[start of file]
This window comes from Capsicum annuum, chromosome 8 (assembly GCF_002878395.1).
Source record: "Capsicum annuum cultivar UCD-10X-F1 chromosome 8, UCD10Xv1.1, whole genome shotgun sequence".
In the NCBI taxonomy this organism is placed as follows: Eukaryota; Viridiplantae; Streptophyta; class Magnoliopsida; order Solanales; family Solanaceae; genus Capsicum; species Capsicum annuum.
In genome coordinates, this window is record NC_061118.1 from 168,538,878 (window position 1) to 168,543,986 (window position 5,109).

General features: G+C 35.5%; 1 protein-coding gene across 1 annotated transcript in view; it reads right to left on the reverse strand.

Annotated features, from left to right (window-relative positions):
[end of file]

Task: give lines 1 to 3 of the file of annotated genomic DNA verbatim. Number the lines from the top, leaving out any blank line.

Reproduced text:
This window comes from Capsicum annuum, chromosome 8 (assembly GCF_002878395.1).
Source record: "Capsicum annuum cultivar UCD-10X-F1 chromosome 8, UCD10Xv1.1, whole genome shotgun sequence".
In the NCBI taxonomy this organism is placed as follows: Eukaryota; Viridiplantae; Streptophyta; class Magnoliopsida; order Solanales; family Solanaceae; genus Capsicum; species Capsicum annuum.